Gar Alperowitz, The Decision to Use the Atomic Bomb, (New York: Alfred A. Knopf 1995). Alperowitz examines the unconscionable strategic and political motivations for use of the bomb, including the possibility that it was used as a signal to the Russians.
John Hersey, Hiroshima (New York: Vintage Books, 1985). Hersey's poignant, extremely distressing account of the experiences of six people who survived the bomb.
Michael Klare, Rogue States and Nuclear Outlaws, (New York: Hill and Wang, 1995). All dressed up and no-one to fear: Klare recounts how we built a new enemy out of straw after the fall of the Soviet Union.
Edward Luttwak, Strategy, (Cambridge: Harvard University Press, 1987.) How military strategy culminates--and ends-- in the nuclear "balance."
Robert Jay Lifton and Greg Mitchell, Hiroshima in America, (New York: Grosset-Putnam, 1995). Fifty years of American denial on the subject of Hiroshima.
William Poundstone, Prisoner's Dilemma, (New York: Anchor, 1992). A highly interesting but confusingly structured book which purports to be at once a biography of John von Neumann, game theory originator and rabid proponent of a nuclear preventive strike, and a history of game theory.
Scott D. Sagan and Kenneth Waltz, The Spread of Nuclear Weapons, (New York: WW Norton, 1995.) I am not sure we needed a debate, so late in the day, as to whether the spread of nuclear weapons is a good thing. Waltz, who takes the pro-nuke position, believes that all human beings, terrorists included, are essentially rational and know better than to set off nuclear weapons.
Ronald Takaki, Hiroshima, (Boston: Little, Brown, 1995). This brief, succinct book analyzes U.S. motives for the bomb, concentrating on anti-Japanese racism.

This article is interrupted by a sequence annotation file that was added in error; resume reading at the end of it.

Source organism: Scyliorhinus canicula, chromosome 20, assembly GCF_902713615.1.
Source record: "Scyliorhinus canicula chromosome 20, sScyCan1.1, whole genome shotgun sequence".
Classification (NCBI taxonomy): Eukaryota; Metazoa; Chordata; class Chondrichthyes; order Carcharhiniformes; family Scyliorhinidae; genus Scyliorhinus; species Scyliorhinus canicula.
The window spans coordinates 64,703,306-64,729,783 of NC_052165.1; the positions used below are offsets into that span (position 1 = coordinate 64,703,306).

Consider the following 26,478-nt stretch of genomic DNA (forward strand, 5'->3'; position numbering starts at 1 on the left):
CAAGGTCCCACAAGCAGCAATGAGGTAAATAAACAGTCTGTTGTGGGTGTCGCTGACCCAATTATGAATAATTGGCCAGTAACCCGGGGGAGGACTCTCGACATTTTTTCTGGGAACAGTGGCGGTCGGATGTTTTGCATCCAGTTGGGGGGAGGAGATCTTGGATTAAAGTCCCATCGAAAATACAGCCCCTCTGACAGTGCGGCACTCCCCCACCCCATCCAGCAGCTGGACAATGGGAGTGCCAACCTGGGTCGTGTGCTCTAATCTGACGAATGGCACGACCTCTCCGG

Allan M. Winkler, Life Under a Cloud, (New York: Oxford University Press, 1993). Fifty years of American anxiety and boosterism about the atom.
Peter Wyden, Day One, (New York: Warner Books, 1985). A highly readable account of the creation and dropping of the atom bomb.
Herbert F. York, Arms and the Physicist. A collection of essays by a physicist involved with the Manhattan Project and with test ban negotiations later on.
The city of Hiroshima maintains a Web page about the bombing.
Also hosted in Japan is a poignant A-Bomb Museum.
The Seattle Times presents a collection of articles about the Trinity tests and the Hiroshima bombing.
Doug Long, whose article "Was It Necessary?" is reprinted in this issue, maintains an excellent site collecting his essays and other resources.
This site is a collection of documents pertaining to the life of Leo Szilard, atomic scientist who headed a last-ditch effort to persuade President Truman not to use the bomb.
The Hiroshima Archive collects documents and resources on the bombing.